Line companies would need to have a lot of control over the charging of electric vehicles, she said. "Imagine if people drove home from work, plugged their cars in about 6pm and they all started drawing power. Charging the new electric car Mitsubishi will be something like a clothes dryer on full blast for seven hours."
Charge times would need to be staggered through the night, Wright said. Seven hours was a slow charge and rapid charges being developed overseas demanded about 7 kilowatts of power. "This is about the same as the current peak demand of an average house."
A recent study found that if all the cars in the United Kingdom were replaced by electric vehicles tomorrow, electricity use would only rise by 20 per cent but peak demand would rise by 400 per cent. Wright said electricity retailers needed to ensure smart metres being rolled out across the country were able to be linked into a home area network that connects the household devices using energy.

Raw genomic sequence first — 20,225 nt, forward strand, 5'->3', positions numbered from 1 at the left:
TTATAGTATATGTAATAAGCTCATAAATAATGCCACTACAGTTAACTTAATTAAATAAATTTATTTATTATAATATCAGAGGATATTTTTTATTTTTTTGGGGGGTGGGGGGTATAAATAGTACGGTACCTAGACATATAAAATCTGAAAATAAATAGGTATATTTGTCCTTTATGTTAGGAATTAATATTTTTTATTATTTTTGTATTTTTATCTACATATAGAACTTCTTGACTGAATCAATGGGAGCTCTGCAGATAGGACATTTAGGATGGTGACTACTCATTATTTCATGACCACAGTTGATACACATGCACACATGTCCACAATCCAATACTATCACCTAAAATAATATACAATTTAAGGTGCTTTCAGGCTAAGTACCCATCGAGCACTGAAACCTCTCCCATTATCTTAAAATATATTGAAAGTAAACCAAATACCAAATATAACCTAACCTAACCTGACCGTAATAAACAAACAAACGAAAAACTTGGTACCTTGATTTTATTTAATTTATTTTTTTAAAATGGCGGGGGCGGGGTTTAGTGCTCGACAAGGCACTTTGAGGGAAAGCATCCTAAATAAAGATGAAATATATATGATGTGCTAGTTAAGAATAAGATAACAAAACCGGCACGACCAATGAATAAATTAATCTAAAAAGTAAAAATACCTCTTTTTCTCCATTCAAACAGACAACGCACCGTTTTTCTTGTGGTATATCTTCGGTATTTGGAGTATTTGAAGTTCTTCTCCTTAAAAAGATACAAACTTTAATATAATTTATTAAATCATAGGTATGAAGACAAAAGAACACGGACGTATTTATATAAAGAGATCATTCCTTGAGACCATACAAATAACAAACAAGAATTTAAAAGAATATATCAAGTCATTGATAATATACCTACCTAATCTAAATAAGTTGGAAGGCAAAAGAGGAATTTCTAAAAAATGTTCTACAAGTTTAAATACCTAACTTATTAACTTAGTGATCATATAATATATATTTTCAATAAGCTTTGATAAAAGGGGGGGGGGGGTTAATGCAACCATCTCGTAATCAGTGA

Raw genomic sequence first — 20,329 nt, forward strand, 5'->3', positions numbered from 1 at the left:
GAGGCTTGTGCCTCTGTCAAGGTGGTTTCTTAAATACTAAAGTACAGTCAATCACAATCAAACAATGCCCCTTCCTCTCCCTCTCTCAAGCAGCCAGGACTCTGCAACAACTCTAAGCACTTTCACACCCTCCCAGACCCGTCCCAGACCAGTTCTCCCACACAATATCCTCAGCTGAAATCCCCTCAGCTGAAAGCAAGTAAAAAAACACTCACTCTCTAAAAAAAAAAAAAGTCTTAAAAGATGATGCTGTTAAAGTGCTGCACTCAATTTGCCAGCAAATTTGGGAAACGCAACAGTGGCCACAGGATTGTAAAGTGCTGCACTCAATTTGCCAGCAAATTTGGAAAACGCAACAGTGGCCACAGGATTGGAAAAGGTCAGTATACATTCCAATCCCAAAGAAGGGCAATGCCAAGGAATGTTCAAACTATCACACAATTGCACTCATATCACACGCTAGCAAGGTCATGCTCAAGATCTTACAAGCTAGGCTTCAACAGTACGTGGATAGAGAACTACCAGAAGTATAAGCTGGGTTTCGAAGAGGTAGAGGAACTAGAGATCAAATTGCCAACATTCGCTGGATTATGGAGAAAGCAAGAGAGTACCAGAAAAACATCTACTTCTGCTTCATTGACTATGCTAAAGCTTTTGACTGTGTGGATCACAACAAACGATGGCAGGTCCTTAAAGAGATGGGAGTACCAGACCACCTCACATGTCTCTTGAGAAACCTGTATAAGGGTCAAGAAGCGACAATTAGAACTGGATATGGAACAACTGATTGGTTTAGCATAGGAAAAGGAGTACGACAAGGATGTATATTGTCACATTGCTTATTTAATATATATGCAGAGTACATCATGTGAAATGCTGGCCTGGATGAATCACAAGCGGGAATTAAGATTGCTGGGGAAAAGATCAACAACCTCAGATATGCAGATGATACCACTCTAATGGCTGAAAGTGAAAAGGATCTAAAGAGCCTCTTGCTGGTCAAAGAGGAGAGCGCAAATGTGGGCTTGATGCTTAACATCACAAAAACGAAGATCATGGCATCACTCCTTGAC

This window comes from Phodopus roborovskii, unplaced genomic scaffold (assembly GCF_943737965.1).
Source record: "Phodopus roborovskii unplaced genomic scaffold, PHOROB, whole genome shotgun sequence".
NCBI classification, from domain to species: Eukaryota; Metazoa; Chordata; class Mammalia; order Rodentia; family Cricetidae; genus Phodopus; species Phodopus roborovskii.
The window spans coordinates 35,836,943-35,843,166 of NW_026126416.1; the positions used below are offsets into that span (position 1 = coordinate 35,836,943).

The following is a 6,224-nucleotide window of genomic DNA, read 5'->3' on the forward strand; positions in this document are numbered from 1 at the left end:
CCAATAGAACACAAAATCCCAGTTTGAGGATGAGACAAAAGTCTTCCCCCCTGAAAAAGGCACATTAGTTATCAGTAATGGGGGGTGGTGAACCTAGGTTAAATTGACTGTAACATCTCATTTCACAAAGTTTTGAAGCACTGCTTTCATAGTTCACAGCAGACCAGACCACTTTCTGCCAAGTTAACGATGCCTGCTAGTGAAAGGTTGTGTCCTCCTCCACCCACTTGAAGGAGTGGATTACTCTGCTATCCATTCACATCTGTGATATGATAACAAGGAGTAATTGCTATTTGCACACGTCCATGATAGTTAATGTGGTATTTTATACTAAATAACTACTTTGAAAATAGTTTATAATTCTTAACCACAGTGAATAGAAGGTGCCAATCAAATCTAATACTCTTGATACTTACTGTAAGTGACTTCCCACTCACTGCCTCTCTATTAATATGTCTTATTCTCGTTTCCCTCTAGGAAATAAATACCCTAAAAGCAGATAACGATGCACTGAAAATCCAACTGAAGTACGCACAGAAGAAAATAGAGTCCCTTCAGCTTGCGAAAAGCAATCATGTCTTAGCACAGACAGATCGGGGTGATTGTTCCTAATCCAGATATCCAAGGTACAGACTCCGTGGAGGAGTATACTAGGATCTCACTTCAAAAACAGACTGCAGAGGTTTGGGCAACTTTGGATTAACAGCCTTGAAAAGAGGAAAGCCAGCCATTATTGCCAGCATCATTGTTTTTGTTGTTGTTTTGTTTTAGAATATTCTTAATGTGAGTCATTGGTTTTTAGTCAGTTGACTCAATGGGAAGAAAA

That would enable real-time information on electricity prices which would help as suppliers moved towards time-of-use pricing systems. A recent survey of Mercury Energy pricing in Christchurch found electricity cost 39 cents during peak time from Monday to Friday but just 9 cents at nights and weekends. It would also facilitate the introduction of smart appliances, such as a smart refrigerator which would know to defrost itself at night when electricity was the cheapest, she said.